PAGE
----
Spaghetti Southwestern

Quentin Tarantino’ encyclopedic knowledge of “B” movies (both foreign and domestic) allows him to create paeans to the genres of these films.  Apparently he watched every film in the video store where he used to work.  As a writer/director, he started with crime stories (Reservoir Dogs, Pulp Fiction), then did 70’s black-ploitation (Jackie Brown), followed by Hong Kong chop suey (Kill Bill Vols. 1&2), 70’s sex-ploitation (Death-Proof), and WWII flicks (Inglourious Basterds).  Now he’s finally gotten around to Spaghetti Westerns with Django Unchained.

But the paean is only one level of Tarantino’s work.  He’s one of the most literary screenwriters today, with a wicked wit.  His speeches flow off the tongues of his actors with twists and turns of phrase that are rapturous for the ear, a quality one normally finds on stage rather than on screen.  And even as he’s winking his eye at previous movies, he creates his own vision that is both fresh and fascinating.  (And violent – the patron of his movies is St. Peckinpah).

Django Unchained has all of this and then some.  The movie tells the story of Django (Jamie Foxx), a slave in 1858 Texas who’s been separated from his wife Broomhilda (Kerry Washington) as punishment for their escape attempt.  He’s “purchased” (I won’t spoil the scene) by a German bounty-hunter and former dentist named Dr. King Schultz (Christoph Waltz) because he can identify three fugitive brothers for whom Schultz is searching.  Schultz finds slavery appalling and offers Django his freedom (plus $75.00) for his help tracking down the brothers

Schultz is an actor with life as his stage; he’ll play roles to get him close to his targets.  He also prefers jobs where the fugitive is wanted dead or alive, since it’s easier transporting bodies rather than live prisoners.  Django is thrown into Schultz’s lethal role playing before he knows what’s happening, but his cool head helps him learn fast.

Django helps Schultz apprehend the brothers in Tennessee, where they were working as overseers on the plantation of Big Daddy (Don Johnson).  Big Daddy takes exception to this and leads a proto-KKK raid against Schultz and Django.  It goes off with a bang, but not in a good way for the raiders.  While in Tennessee, they find that Broomhilda was sold to the infamous Candieland plantation.  It’s owned by Calvin Candie (Leonardo DiCaprio), who supplements his agricultural production with Mandingo fights.  Rather than an immediate assault, Schultz invites Django to accompany him for a season of bounty hunting in the west, during which Django’s transformation from slave to gunslinger is completed.  Then it’s time to head for Mississippi to save Broomhilda from Candieland.

Setting a western in the antebellum South – in effect, creating a south-western – is a twist that fuels the movie.  Race and westerns have been mixed before, to great delight in Mel Brooks’ Blazing Saddles, but also in films from the late ‘60’s and early ‘70’s such as 100 Rifles and Skin Game.  One of the films that most influenced Tarantino in 1966’s Django which includes a fight between Mexican bandits and the KKK.  (The star of that film, Franco Nero, has a cameo in Django Unchained where he asks Foxx if he knows how to spell Django.)

Foxx is excellent as always as Django, making the audience believe his transformation into avenging angel.  Christoph Waltz is a natural with Tarantino’s dialogue, which is even more of an accomplishment since he’s working in his second language.  Their first collaboration, Inglourious Basterds, brought Waltz a Best Supporting Actor Oscar.  For the first time, DiCaprio has taken on a villain role, which he carries off with aplomb.  The uber-heavy of the film, though, is Samuel L. Jackson as Candie’s main servant, Stephen.  Jackson’s another actor who’s a perfect match for Tarantino’s crafting of words, as he showed in Pulp Fiction.  Kerry Washington, in a sense, has a dual role, as both the proud but terrified slave and as Django’s idealized vision of his wife.  By the end of the film, those roles have blended together.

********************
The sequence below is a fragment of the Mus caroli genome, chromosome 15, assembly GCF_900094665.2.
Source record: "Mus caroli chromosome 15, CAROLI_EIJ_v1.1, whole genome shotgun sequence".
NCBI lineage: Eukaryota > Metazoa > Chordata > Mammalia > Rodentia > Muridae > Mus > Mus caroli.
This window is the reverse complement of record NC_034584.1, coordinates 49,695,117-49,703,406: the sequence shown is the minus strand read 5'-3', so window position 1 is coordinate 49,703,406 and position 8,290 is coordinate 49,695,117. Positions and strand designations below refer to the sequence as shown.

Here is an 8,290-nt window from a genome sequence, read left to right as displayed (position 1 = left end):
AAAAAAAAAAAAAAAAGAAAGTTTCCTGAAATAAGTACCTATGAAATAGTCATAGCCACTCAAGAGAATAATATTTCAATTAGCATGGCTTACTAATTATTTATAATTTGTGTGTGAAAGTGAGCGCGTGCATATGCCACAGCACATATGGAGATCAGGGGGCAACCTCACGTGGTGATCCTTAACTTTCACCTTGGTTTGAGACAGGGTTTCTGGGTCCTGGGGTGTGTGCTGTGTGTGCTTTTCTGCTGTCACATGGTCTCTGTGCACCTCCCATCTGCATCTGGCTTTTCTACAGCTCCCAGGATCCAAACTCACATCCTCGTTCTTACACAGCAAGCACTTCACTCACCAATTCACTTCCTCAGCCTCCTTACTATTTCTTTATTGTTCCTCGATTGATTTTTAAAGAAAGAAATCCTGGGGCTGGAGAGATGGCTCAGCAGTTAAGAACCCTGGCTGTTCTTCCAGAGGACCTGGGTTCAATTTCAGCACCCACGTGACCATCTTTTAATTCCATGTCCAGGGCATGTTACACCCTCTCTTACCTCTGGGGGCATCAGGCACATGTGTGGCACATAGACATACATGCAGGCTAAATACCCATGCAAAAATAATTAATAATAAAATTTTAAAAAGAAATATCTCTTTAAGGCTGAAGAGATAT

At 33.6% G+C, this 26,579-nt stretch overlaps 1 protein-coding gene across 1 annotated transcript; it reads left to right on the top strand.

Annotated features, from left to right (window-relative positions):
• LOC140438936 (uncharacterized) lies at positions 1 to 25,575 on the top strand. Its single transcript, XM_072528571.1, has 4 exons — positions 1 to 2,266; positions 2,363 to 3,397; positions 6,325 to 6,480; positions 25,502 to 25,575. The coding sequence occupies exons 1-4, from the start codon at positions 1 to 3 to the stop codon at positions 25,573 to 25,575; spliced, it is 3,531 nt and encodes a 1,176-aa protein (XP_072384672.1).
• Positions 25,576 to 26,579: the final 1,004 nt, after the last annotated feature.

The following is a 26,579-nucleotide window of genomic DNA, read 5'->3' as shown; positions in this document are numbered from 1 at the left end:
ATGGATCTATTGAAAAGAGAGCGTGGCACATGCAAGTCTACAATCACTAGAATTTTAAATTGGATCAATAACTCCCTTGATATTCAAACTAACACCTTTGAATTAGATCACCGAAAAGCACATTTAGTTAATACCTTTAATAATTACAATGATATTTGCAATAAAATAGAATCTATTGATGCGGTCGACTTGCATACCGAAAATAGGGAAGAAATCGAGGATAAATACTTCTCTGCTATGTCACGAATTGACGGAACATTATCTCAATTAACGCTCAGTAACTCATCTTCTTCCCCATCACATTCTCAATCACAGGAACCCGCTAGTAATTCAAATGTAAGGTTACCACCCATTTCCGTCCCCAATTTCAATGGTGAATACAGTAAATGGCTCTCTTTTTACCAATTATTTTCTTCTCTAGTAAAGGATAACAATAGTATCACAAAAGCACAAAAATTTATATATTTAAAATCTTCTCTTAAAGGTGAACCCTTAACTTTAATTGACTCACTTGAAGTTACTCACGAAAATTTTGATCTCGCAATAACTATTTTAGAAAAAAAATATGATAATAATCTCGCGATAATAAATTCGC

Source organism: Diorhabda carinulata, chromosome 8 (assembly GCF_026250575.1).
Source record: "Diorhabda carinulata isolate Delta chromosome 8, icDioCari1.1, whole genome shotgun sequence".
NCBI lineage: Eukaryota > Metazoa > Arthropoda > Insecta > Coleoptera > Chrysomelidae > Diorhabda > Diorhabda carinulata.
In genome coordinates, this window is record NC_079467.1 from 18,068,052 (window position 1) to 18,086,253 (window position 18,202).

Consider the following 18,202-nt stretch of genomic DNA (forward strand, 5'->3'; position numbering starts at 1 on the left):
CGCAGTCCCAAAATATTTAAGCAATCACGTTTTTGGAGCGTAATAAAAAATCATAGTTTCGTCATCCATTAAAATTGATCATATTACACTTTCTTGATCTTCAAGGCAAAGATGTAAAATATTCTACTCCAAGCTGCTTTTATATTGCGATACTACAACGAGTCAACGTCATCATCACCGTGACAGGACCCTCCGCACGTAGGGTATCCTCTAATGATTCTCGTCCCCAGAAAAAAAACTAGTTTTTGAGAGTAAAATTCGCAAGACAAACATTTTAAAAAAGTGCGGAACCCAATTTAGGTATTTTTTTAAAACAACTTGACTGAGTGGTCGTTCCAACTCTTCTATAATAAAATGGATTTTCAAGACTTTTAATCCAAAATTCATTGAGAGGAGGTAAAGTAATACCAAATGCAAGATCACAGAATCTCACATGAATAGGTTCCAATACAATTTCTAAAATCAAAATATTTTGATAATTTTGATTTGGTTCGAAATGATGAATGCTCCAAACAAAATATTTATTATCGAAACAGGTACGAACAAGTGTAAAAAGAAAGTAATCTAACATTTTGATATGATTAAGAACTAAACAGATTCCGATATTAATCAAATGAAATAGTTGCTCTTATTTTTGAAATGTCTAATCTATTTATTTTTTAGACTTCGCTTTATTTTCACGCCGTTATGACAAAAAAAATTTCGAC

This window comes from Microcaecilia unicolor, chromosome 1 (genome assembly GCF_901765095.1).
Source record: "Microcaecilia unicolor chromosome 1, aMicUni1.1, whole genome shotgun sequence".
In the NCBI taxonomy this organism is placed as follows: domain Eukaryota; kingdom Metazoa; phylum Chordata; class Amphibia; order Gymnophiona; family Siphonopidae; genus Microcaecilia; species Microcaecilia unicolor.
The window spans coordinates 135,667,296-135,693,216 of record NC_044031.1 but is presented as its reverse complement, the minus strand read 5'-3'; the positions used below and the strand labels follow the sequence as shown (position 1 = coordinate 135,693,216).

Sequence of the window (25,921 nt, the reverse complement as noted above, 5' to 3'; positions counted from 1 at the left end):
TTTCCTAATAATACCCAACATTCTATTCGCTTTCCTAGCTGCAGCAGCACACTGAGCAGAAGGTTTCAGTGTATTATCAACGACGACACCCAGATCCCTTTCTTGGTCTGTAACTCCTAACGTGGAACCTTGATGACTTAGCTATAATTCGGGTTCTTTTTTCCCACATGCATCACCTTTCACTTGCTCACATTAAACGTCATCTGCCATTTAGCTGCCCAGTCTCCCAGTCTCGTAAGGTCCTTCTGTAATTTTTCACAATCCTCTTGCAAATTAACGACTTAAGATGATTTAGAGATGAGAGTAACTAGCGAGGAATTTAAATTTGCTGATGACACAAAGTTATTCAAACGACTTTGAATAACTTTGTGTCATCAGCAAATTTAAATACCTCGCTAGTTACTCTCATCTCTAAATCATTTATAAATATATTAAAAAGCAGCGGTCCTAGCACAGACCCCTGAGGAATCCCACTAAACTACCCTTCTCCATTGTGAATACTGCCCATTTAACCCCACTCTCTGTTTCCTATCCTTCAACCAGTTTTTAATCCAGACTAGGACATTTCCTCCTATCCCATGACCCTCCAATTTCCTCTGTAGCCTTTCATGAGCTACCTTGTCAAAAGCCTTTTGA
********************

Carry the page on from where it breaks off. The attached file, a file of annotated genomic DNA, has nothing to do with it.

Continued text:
Besides Don Johnson and Franco Nero, Tarantino has filled the film with appearances by actors from the ‘60’s and ‘70’s, most of whom had appeared in western or semi-western films or TV shows during that time.  You have Dennis Christopher (Breaking Away), Tom Wopat (“Dukes of Hazard”), Don Stroud (Journey to Shiloh, “Ironside”), Bruce Dern (The Cowboys – where he killed John Wayne), Lee Horsley (“Matt Houston”) and Michael Parks (“Then Came Bronson”).  Tarantino also has fun having Russ Tamblyn credited as “Son of A Gunfighter,” which was a movie Tamblyn made in 1966, and his daughter Amber Tamblyn credited as “Daughter of a Son of a Gunfighter.”  As usual, Tarantino also takes role, one that lets him make an explosive exit.

You don’t go to a Tarantino film for a history lesson, as Inglourious Basterds proved conclusively, and he does play fast and loose with some facets of history while getting others right.  His Mandingo fighting is actually a nod at another movie that was scandalous in its day – Mandingo – but staged fights between blacks did occur.  He mines historic scandal by having Jamie Foxx ride a horse, something no black was allowed to do in the South before the Civil War.  (Foxx is a horseman himself, and used his own mounts in the film.)  While it’s shocking for our ears today, the film also uses the N-word throughout.  However, it’s always clearly tied in with the slave culture of that day as well as the prejudice that held on long after the Civil War.

Django Unchained is a good, effective, entertaining movie, though do be aware that it’s relentlessly violent.  Up in Heaven, St. Peckinpah is smiling.  (There is a brief tag after the credits, as if Tarantino remembered one last cliché of the western genre he had to wink at before closing his story.)

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